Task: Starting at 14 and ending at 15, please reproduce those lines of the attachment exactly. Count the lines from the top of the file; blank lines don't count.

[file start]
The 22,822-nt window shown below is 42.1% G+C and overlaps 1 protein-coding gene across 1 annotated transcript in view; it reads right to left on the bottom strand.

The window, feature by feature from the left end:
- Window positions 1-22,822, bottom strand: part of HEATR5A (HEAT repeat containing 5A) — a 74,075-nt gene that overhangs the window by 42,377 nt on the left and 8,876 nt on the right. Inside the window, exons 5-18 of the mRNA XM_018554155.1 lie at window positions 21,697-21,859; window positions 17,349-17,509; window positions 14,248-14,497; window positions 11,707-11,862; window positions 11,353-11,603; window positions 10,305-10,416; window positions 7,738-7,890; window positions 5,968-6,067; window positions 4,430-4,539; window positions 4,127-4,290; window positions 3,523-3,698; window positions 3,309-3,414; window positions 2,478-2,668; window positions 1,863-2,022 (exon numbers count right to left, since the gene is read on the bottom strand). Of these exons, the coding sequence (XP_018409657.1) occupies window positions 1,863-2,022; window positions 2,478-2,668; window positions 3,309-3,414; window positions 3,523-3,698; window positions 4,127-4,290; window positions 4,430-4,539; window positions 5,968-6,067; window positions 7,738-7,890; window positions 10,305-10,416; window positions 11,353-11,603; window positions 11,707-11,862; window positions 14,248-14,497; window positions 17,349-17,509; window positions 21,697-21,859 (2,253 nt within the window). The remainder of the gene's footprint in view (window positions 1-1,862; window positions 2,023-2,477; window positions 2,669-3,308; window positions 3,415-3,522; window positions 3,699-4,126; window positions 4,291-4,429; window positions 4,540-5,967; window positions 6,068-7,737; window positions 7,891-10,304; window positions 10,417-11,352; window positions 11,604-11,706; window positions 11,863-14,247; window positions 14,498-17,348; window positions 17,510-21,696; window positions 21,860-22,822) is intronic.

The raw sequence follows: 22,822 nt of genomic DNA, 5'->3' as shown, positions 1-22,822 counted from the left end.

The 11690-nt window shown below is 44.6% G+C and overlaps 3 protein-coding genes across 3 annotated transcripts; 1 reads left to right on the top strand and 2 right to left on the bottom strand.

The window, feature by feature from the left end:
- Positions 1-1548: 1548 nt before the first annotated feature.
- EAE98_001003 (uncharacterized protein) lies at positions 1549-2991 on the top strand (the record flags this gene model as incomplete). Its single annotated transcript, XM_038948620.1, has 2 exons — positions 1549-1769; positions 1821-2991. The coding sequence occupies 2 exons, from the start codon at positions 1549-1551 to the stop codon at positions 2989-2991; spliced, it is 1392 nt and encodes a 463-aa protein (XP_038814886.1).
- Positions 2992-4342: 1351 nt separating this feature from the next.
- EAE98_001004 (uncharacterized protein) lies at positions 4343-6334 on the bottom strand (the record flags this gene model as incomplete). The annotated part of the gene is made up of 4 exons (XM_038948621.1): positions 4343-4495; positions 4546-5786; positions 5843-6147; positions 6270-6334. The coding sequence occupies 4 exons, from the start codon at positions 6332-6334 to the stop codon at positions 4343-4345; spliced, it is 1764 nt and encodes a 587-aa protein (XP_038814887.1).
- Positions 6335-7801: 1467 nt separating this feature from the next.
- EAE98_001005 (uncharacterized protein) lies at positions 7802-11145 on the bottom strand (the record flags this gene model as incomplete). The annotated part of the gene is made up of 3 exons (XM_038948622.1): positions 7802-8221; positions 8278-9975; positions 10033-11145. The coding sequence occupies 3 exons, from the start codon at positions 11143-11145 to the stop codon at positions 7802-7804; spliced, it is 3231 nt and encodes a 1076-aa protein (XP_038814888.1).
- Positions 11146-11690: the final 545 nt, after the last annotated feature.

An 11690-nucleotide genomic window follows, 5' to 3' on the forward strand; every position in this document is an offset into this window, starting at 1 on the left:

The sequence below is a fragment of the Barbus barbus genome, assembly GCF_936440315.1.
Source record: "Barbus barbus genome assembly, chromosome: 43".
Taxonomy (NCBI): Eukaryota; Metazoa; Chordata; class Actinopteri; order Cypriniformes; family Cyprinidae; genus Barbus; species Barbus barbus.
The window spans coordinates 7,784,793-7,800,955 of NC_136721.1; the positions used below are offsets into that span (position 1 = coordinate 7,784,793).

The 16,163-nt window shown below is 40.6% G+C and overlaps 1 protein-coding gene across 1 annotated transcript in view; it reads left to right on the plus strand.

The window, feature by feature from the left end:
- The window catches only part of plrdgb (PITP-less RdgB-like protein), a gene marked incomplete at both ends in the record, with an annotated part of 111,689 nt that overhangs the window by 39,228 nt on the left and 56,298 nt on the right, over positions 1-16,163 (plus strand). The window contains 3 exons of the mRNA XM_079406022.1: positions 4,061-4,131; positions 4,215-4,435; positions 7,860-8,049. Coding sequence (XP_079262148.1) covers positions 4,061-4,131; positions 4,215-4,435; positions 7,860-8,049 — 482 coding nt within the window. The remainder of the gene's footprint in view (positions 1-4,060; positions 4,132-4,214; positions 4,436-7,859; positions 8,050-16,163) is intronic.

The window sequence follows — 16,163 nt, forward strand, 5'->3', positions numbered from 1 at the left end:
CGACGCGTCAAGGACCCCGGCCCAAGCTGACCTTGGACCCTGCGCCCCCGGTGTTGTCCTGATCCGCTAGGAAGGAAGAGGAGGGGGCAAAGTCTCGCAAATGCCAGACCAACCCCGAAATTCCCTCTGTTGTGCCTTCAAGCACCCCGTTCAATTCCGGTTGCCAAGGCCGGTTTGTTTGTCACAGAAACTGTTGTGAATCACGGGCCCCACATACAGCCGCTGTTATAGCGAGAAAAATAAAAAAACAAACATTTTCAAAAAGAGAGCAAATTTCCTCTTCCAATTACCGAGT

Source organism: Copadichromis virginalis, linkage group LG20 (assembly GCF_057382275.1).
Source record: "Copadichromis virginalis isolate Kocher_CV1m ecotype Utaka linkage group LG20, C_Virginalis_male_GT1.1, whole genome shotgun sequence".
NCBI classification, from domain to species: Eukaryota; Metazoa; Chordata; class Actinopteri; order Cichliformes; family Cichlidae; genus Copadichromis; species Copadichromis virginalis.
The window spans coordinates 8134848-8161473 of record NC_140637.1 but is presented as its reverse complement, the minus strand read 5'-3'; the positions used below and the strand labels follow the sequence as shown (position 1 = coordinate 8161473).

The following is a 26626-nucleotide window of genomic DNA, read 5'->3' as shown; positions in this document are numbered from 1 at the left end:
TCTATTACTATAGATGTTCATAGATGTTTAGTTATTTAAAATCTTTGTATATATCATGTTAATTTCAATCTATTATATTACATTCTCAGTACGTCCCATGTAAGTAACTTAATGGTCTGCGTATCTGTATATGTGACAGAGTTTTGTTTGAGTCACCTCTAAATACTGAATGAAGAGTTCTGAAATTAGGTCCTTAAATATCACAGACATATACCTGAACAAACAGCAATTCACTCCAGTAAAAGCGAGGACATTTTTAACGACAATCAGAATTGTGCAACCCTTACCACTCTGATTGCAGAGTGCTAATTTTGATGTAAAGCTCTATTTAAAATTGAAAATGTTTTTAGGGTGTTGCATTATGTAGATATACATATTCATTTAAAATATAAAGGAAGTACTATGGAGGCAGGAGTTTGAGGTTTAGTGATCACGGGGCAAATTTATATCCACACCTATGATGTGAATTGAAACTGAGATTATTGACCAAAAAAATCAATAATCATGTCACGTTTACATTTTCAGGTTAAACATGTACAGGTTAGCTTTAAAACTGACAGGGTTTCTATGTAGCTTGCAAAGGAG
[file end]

An 11690-nucleotide genomic window follows, 5' to 3' on the forward strand; every position in this document is an offset into this window, starting at 1 on the left:

The sequence below is a fragment of the Barbus barbus genome, assembly GCF_936440315.1.